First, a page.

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Ayowande Oluwatosin
Ayowande Oluwatosin

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Simplify Large Numbers with Style: A Guide to Human-Readable Representations in JavaScript

In the world of finance, dealing with large numbers is a common occurrence. Imagine handling numbers representing amounts in the billions or trillions; it's essential to present these figures in a user-friendly and readable format. This blog post will delve into a JavaScript function that converts large numbers into a more compact and human-readable form.

The Challenge
Consider a situation where you have a value, say 1,360,000,000,000, and you want to convert it into a more manageable format like 1.36T. The challenge is not just about adding commas but about intelligently choosing the appropriate unit (K, M, B, T) based on the magnitude of the number.

    const shortsymbols = {
        4: 'T',
        3: 'B',
        2: 'M'

    let number  = value.toString().split('.')[0];
    let commaCount = Math.floor((number.length-1)/3);

    if(commaCount > 1){
        let symbol = shortsymbols[commaCount];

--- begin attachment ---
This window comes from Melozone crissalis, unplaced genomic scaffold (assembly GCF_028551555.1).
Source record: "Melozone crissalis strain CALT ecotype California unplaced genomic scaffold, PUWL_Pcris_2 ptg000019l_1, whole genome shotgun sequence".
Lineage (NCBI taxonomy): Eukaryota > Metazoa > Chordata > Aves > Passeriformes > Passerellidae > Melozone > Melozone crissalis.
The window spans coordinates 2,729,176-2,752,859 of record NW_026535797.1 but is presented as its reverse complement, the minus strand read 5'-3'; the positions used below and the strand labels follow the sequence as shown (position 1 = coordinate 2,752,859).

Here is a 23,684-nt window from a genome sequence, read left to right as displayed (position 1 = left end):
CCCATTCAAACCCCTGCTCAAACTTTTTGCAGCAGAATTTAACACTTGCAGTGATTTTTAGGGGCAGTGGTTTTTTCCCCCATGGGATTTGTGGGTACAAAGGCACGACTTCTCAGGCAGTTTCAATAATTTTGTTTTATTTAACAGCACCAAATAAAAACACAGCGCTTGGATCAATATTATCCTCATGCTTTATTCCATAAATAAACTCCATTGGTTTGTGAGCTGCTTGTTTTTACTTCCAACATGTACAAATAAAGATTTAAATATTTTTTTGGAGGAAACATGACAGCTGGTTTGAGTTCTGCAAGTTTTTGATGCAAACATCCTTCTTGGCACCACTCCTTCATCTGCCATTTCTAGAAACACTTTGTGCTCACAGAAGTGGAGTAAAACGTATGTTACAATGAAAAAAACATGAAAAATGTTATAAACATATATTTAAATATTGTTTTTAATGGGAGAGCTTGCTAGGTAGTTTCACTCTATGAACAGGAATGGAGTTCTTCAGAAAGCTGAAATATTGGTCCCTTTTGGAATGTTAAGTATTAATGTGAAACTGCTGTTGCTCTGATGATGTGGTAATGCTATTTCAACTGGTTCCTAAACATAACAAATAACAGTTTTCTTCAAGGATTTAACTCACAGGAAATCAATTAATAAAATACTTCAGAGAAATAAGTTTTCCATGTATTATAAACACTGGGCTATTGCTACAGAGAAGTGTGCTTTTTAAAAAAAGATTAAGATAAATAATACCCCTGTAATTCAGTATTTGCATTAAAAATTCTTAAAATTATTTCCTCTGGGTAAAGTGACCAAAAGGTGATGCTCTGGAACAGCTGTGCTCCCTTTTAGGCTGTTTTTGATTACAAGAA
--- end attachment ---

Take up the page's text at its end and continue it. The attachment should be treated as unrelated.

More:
let dotPlacement = number.length % 3;

        if(dotPlacement === 0) dotPlacement = 3; 

        if(Number(number.substr(dotPlacement+1)) > 0) symbol += '+';

        number = number.substr(0, dotPlacement) + '.' + number.substr(dotPlacement)

        // Rounds to tenths place
        number = Math.floor(Number(number) * 10) / 10

        number += symbol
    } else {
        number = this.addCommas(number);

    return number;

  x = (Math.round(x * 100)/ 100).toFixed(2);
  return x.toString().replace(/\B(?=(\d{3})+(?!\d))/g, ",");
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Short Symbols: The function starts with a dictionary shortsymbols mapping the length of the number to a symbol (e.g., 'B' for billion).

Number Formatting: The function takes a numeric value, converts it to a string, and splits it at the decimal point, considering only the whole part.

Comma Counting: It calculates the number of commas required by dividing the length of the number (minus one) by three.

Handling Large Numbers: If the number is in the millions or above, it applies a shorthand symbol and intelligently decides whether to add a plus sign based on the remaining part after the dot.

Dot Placement: It calculates the placement of the dot and ensures that there's no need for a dot if the dot placement is 3.

Rounding: It rounds the number to the tenths place.

Result: The final result is a compact, rounded, and symbol-appended representation of the original number.

This function goes beyond merely formatting numbers; it intelligently chooses the appropriate unit and presents large figures in a concise, user-friendly manner. Whether you're dealing with financial data or any domain with large numerical values, this function provides a valuable tool for better data representation.

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